Captaining the Endeavour, Cook departed from Plymouth 250 years ago on August 26, 1768, in order to arrive in Tahiti on time for the transit, which would happen on June 3, 1769. His path carried him across the Atlantic and around the difficult-to-traverse Cape Horn in South America toward the south Pacific. He carried with him sealed secret instructions from the Admiralty, which he’d been ordered not to open until after completing the astronomical work. Unfortunately for the scientists, the actual observations of the transit at points around the world were mostly useless. Telescopes of the period caused blurring around the planet that skewed the recorded timing of Venus passing across the sun.

But for Cook, the adventure was just beginning. “Cook left no record of when he opened the sealed packet of secret orders he’d been given by the Admiralty,” writes Tony Horwitz in Blue Latitudes: Boldly Going Where Captain Cook Has Gone Before. “But on August 9, 1769, as he left Bora-Bora and the other Society Isles behind, Cook put his instructions into action. ‘Made sail to the southward,’ he wrote, with customary brevity.”

The gist of those instructions was for Cook to travel south and west in search of new land—especially the legendary “Terra Australis,” an unknown continent first proposed by Greek philosophers like Aristotle, who believed a large southern continent was needed to balance out the weight of northern continents. In their instructions, the Royal Navy told Cook not only to map the coastline of any new land, but also “to observe the genius, temper, disposition and number of the natives, if there be any, and endeavor by all proper means to cultivate a friendship and alliance with them… You are also with the consent of the natives to take possession of convenient situations in the country, in the name of the King of Great Britain.”

Cook went on to follow those instructions over the next year, spending a total of 1,052 days at sea on this mission. He became the first European to circumnavigate and meticulously chart the coastline of New Zealand’s two islands, and repeatedly made contact with the indigenous Maori living there. He also traveled along the east coast of Australia, again becoming the first European to do so. By the time he and his crew (those who survived, anyway) returned to England in 1771, they had expanded the British Empire’s reach to an almost incomprehensible degree. But he hadn’t always followed his secret instructions exactly as they were written—he took possession of those new territories without the consent of its inhabitants, and continued to do so on his next two expeditions.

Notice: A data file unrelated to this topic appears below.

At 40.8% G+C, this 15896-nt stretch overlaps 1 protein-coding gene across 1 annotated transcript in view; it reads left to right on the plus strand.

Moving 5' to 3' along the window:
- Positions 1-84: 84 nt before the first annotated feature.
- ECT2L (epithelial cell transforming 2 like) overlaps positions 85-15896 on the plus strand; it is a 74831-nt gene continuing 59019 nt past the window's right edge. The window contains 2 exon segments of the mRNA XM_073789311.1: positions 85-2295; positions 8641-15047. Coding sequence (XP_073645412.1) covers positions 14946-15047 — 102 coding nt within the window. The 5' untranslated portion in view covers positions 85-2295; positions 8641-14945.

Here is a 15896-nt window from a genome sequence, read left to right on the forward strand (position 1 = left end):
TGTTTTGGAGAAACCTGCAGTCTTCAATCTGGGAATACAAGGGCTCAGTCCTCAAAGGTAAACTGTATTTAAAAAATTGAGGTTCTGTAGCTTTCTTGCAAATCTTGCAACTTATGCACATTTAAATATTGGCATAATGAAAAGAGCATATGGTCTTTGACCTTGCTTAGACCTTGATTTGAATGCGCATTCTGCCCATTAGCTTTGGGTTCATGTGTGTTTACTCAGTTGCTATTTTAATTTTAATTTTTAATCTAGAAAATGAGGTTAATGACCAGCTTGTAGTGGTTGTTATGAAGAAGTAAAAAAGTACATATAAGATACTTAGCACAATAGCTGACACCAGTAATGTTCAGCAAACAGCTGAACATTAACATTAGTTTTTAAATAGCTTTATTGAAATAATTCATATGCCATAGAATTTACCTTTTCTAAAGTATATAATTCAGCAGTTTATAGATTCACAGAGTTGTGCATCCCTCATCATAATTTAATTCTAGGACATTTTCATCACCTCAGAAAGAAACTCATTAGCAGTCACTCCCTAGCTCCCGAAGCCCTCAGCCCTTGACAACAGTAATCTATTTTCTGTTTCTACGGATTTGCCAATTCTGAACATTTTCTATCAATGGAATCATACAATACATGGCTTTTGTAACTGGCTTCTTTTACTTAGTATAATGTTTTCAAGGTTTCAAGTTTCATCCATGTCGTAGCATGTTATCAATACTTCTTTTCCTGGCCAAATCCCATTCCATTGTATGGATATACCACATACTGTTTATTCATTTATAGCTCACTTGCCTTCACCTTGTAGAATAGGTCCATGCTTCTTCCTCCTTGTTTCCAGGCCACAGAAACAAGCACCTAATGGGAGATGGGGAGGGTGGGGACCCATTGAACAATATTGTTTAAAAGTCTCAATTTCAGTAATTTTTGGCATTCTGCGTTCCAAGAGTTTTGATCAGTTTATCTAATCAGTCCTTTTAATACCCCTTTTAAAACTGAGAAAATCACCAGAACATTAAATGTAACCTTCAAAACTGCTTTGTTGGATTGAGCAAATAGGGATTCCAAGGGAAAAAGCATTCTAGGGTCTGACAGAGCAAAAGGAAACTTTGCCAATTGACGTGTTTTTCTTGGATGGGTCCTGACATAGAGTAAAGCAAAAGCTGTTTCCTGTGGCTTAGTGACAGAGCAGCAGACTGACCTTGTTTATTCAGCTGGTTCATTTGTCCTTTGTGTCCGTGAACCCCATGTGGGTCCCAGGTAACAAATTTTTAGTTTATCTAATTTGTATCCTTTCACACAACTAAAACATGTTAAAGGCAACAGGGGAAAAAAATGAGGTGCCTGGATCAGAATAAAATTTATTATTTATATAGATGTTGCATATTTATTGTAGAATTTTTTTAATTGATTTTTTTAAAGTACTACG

Captain Cook’s 1768 Voyage to the South Pacific Included a Secret Mission
A painting of Cook's ship, the Endeavour, on his first of three voyages across the Pacific. Wikimedia Commons

Even as he took control of their land, Cook seemed to recognize the indigenous groups as actual humans. On his first trip to New Zealand, he wrote, “The Natives … are a strong, well made, active people as any we have seen yet, and all of them paint their bod[ie]s with red oker and oil from head to foot, a thing we have not seen before. Their canoes are large, well built and ornamented with carved work.”

“It would be as wrong to regard Cook as an unwitting agent of British imperialism as [it would be] to fall into the trap of ‘judging him according to how we judge what happened afterwards,’” writes Glyndwr Williams. “His command of successive voyages indicated both his professional commitment, and his patriotic belief that if a European nation should dominate the waters and lands of the Pacific, then it must be Britain.”

But the toll of that decision would be heavy. Cook estimated the native population on Tahiti to be 204,000 in 1774. By the time the French took control of the territory and held a census in 1865, they found only 7,169 people of native descent. And as for the British Empire, the 1871 census found 234 million people lived in it—but only 13 percent were in Great Britain and Ireland, writes Jessica Ratcliff in The Transit of Venus Enterprise in Victorian Britain. From the Caribbean and South America to Africa to South Asia to now, thanks to Cook, Australia, the aphorism “the sun never sets on the British Empire” was borne. Cook’s expedition to conquer inhabited territory had repercussions for millions of people who would never actually see the nation who had claimed their homes.

For centuries, the myth of Cook’s voyage as an essentially scientific undertaking persisted, although plenty of people had already surmised the government's hand in Cook's journeys. Still, a full copy of the Admiralty’s “Secret Instructions” weren't made public until 1928. Today, Cook’s legacy is recognized more for what it was: an empire-building project dressed with the trappings of science.